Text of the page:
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Clerks in Miss. cannot use religious beliefs to deny marriage licenses

Mississippi State Capitol
Photo credit:
dickndebbietravels.com

On Monday a federal judge ruled that Mississippi clerks cannot refuse marriage licenses to LGBT couples because of personal religious beliefs reports Reuters. 

This is in direct conflict to House Bill 1523 passed by the state legislature that allowed clerks such religious provisions in the past.

U.S. District Judge Carlton Reeves said the bill violates the Supreme Court’s 2015 “Obergefell” landmark decision legalizing marriage to gays and lesbians.

“Mississippi’s elected officials may disagree with Obergefell, of course, and may express that disagreement as they see fit - by advocating for a constitutional amendment to overturn the decision, for example,” Judge Reeves wrote in his ruling.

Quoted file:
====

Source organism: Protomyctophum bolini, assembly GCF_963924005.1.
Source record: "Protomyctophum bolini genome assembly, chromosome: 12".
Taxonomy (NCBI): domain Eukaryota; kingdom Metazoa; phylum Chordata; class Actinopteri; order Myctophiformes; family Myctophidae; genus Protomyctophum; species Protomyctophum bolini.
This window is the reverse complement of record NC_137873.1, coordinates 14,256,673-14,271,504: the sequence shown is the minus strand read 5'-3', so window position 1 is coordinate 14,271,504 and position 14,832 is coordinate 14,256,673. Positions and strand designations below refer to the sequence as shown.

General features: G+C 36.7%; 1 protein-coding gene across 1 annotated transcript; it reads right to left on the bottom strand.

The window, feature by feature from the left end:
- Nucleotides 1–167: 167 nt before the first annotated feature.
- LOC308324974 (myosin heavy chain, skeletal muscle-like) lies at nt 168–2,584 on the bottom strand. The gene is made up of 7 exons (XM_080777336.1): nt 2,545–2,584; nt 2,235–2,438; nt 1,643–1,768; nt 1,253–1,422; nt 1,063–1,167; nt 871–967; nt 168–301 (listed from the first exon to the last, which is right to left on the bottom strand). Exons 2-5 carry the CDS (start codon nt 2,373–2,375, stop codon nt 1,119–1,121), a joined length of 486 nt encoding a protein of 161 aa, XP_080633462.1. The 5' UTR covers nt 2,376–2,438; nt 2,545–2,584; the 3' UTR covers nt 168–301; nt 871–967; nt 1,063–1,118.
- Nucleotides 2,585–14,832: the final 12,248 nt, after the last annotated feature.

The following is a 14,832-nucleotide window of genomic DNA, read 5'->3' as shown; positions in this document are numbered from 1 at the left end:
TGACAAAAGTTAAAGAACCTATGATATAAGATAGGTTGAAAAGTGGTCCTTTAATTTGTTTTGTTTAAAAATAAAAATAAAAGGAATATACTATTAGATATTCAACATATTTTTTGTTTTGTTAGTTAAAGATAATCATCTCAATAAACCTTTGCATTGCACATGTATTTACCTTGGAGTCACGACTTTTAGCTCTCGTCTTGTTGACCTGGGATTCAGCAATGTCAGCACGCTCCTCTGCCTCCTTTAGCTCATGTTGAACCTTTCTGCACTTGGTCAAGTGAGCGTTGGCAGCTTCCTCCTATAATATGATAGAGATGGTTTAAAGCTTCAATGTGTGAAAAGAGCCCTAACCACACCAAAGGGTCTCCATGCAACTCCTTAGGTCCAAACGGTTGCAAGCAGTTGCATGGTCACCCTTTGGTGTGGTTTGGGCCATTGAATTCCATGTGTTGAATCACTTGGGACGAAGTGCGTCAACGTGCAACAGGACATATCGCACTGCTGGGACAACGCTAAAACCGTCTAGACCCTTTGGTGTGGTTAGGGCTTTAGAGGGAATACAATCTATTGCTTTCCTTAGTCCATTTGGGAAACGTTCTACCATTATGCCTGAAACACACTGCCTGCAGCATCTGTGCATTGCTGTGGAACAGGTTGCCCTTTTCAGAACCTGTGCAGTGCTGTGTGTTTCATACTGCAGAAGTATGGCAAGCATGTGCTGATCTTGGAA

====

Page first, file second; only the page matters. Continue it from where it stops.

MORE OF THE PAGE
He adds, “But the marriage license issue will not be adjudicated anew after each legislative session.”  

Judge Reeves has yet to rule on other state legislative provisions, some of which carry religious freedom language.

Lieutenant Governor Tate Reeves, was quick to respond to the Monday ruling.

“If this opinion by the federal court denies even one Mississippian of their fundamental right to practice their religion, then all Mississippians are denied their 1st Amendment rights,” He said. “I hope the state’s attorneys will quickly appeal this decision to the 5th Circuit to protect the deeply held religious beliefs of all Mississippians.”

Kentucky was at the center of a similar marriage equality controversy last year when County Clerk Kim Davis refused to issue marriage licenses to couples after the Obergefell ruling, citing personal religious beliefs.

In that case, a law was passed so that clerks need not sign their names to marriage licenses if they disagree with the union.